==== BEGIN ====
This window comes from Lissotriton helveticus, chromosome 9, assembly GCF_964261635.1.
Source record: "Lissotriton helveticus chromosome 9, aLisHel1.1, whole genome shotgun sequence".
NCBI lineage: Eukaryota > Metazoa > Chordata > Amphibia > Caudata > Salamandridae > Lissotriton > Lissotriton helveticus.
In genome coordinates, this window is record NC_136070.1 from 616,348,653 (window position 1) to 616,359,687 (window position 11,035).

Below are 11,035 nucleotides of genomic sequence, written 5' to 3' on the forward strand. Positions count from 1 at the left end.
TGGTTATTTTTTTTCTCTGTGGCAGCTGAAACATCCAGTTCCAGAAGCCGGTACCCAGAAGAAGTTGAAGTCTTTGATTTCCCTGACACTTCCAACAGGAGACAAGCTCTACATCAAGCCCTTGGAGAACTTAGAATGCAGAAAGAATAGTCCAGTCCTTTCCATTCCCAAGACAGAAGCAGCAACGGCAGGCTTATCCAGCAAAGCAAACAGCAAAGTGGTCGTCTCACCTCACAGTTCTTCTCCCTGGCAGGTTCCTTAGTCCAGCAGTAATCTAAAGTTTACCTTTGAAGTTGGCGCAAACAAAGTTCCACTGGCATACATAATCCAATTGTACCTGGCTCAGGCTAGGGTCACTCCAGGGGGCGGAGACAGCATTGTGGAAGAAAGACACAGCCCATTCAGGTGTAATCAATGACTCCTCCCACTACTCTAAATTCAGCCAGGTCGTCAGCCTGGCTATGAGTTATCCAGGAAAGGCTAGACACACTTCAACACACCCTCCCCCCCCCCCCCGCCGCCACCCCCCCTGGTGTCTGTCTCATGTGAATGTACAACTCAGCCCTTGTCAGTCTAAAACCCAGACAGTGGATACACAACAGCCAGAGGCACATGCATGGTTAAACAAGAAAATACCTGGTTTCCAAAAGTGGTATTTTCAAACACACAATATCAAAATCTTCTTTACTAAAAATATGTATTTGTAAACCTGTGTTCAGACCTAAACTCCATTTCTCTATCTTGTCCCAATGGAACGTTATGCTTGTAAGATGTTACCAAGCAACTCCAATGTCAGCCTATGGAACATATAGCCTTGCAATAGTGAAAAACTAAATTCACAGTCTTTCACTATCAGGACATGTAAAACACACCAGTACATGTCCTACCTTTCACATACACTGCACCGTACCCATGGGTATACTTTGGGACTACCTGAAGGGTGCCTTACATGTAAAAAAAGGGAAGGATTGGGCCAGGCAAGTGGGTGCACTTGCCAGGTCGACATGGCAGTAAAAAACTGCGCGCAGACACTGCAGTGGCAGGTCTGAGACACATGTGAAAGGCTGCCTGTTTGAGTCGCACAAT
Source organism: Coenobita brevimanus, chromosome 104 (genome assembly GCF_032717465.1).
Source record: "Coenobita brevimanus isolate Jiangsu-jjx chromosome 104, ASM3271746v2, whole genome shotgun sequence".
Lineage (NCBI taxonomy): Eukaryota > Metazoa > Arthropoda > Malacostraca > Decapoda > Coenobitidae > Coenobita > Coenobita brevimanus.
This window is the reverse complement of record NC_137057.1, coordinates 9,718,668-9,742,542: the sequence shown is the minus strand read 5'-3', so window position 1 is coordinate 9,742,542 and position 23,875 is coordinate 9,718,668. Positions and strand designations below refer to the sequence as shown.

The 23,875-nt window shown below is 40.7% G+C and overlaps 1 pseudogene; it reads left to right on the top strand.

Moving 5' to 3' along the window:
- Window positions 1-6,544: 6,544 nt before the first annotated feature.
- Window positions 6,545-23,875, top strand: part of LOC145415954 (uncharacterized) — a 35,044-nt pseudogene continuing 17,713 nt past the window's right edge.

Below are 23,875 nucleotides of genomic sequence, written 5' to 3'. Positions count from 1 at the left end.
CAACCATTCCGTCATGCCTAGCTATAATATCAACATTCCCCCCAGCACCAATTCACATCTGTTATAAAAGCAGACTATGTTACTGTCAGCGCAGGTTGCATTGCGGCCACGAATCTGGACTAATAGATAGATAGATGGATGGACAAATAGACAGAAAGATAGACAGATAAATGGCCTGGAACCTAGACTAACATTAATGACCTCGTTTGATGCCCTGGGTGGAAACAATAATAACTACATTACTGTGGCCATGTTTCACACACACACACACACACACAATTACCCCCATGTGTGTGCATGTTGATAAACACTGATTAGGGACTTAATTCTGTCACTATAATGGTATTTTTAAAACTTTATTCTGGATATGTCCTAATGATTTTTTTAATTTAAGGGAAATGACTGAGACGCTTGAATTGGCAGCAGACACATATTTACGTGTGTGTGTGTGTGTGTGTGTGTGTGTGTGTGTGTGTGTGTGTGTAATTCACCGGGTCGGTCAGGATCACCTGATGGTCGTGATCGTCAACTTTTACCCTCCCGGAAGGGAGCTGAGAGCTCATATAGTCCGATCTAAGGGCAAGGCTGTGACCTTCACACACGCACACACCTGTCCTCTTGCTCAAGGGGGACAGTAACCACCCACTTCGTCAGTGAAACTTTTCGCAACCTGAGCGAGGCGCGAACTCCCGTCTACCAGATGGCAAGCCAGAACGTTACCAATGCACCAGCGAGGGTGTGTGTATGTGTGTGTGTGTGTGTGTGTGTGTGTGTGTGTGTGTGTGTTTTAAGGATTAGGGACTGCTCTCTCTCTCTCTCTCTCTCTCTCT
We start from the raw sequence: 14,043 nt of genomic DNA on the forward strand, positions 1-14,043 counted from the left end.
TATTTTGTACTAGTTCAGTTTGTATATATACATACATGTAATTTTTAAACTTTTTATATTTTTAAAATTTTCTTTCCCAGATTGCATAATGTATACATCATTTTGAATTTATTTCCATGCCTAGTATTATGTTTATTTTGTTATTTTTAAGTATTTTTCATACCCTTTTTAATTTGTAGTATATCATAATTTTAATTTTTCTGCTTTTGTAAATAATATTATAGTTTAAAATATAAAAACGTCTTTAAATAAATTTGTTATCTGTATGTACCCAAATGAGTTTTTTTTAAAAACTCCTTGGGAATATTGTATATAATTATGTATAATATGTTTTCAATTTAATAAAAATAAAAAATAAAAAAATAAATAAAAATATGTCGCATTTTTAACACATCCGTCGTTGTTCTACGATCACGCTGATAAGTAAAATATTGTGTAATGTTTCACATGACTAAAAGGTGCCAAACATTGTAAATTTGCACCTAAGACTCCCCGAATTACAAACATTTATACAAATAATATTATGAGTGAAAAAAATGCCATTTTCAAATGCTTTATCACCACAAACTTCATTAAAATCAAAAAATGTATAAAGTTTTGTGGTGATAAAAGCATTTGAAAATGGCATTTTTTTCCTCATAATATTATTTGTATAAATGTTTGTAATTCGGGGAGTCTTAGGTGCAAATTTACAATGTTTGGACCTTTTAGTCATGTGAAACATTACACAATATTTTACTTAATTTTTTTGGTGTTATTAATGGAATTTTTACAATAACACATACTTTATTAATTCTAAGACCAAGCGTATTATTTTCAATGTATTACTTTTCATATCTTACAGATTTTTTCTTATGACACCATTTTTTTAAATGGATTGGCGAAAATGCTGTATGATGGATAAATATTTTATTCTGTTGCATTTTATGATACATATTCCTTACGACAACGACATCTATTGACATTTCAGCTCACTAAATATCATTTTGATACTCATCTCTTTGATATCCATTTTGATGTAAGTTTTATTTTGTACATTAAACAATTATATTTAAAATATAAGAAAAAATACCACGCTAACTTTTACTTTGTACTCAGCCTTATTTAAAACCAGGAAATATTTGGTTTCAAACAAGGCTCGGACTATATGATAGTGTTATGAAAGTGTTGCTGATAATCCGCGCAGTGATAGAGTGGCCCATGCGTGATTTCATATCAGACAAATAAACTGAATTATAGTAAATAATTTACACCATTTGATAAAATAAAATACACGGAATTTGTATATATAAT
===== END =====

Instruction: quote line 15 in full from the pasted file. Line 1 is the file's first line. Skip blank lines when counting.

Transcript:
Below are 23,875 nucleotides of genomic sequence, written 5' to 3'. Positions count from 1 at the left end.